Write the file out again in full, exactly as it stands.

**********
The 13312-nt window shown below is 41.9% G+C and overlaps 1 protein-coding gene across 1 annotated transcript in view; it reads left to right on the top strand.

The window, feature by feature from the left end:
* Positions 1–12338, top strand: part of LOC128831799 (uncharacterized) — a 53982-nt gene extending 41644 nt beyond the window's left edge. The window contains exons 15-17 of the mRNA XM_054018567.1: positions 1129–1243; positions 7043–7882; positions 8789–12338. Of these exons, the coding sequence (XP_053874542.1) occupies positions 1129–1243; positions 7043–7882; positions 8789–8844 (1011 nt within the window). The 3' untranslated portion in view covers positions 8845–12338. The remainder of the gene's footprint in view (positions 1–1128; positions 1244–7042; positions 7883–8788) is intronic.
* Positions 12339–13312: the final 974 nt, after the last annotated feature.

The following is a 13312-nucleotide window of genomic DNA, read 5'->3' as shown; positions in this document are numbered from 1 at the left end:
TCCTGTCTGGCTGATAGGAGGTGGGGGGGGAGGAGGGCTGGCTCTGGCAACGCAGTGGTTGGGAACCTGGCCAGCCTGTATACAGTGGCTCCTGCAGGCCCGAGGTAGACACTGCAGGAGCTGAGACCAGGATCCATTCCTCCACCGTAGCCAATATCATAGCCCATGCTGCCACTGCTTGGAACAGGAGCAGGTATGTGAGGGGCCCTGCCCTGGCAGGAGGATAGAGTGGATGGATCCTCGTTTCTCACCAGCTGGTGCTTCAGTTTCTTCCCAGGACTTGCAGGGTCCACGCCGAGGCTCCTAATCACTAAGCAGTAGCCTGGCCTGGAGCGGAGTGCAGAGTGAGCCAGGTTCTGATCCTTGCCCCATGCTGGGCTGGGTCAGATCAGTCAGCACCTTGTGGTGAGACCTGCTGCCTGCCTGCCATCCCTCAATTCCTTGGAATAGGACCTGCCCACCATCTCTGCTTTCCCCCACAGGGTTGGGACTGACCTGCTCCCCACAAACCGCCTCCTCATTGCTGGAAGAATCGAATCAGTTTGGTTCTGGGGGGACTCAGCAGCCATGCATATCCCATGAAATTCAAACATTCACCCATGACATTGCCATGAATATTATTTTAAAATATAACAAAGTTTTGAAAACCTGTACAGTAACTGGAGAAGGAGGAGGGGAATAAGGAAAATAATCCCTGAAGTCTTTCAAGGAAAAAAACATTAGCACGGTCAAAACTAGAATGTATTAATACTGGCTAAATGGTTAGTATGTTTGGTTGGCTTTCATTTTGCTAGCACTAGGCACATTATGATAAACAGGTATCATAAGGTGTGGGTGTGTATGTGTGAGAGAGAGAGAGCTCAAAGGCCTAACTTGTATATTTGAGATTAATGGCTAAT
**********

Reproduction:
The 13312-nt window shown below is 41.9% G+C and overlaps 1 protein-coding gene across 1 annotated transcript in view; it reads left to right on the top strand.

The window, feature by feature from the left end:
* Positions 1–12338, top strand: part of LOC128831799 (uncharacterized) — a 53982-nt gene extending 41644 nt beyond the window's left edge. The window contains exons 15-17 of the mRNA XM_054018567.1: positions 1129–1243; positions 7043–7882; positions 8789–12338. Of these exons, the coding sequence (XP_053874542.1) occupies positions 1129–1243; positions 7043–7882; positions 8789–8844 (1011 nt within the window). The 3' untranslated portion in view covers positions 8845–12338. The remainder of the gene's footprint in view (positions 1–1128; positions 1244–7042; positions 7883–8788) is intronic.
* Positions 12339–13312: the final 974 nt, after the last annotated feature.

The following is a 13312-nucleotide window of genomic DNA, read 5'->3' as shown; positions in this document are numbered from 1 at the left end:
TCCTGTCTGGCTGATAGGAGGTGGGGGGGGAGGAGGGCTGGCTCTGGCAACGCAGTGGTTGGGAACCTGGCCAGCCTGTATACAGTGGCTCCTGCAGGCCCGAGGTAGACACTGCAGGAGCTGAGACCAGGATCCATTCCTCCACCGTAGCCAATATCATAGCCCATGCTGCCACTGCTTGGAACAGGAGCAGGTATGTGAGGGGCCCTGCCCTGGCAGGAGGATAGAGTGGATGGATCCTCGTTTCTCACCAGCTGGTGCTTCAGTTTCTTCCCAGGACTTGCAGGGTCCACGCCGAGGCTCCTAATCACTAAGCAGTAGCCTGGCCTGGAGCGGAGTGCAGAGTGAGCCAGGTTCTGATCCTTGCCCCATGCTGGGCTGGGTCAGATCAGTCAGCACCTTGTGGTGAGACCTGCTGCCTGCCTGCCATCCCTCAATTCCTTGGAATAGGACCTGCCCACCATCTCTGCTTTCCCCCACAGGGTTGGGACTGACCTGCTCCCCACAAACCGCCTCCTCATTGCTGGAAGAATCGAATCAGTTTGGTTCTGGGGGGACTCAGCAGCCATGCATATCCCATGAAATTCAAACATTCACCCATGACATTGCCATGAATATTATTTTAAAATATAACAAAGTTTTGAAAACCTGTACAGTAACTGGAGAAGGAGGAGGGGAATAAGGAAAATAATCCCTGAAGTCTTTCAAGGAAAAAAACATTAGCACGGTCAAAACTAGAATGTATTAATACTGGCTAAATGGTTAGTATGTTTGGTTGGCTTTCATTTTGCTAGCACTAGGCACATTATGATAAACAGGTATCATAAGGTGTGGGTGTGTATGTGTGAGAGAGAGAGAGCTCAAAGGCCTAACTTGTATATTTGAGATTAATGGCTAAT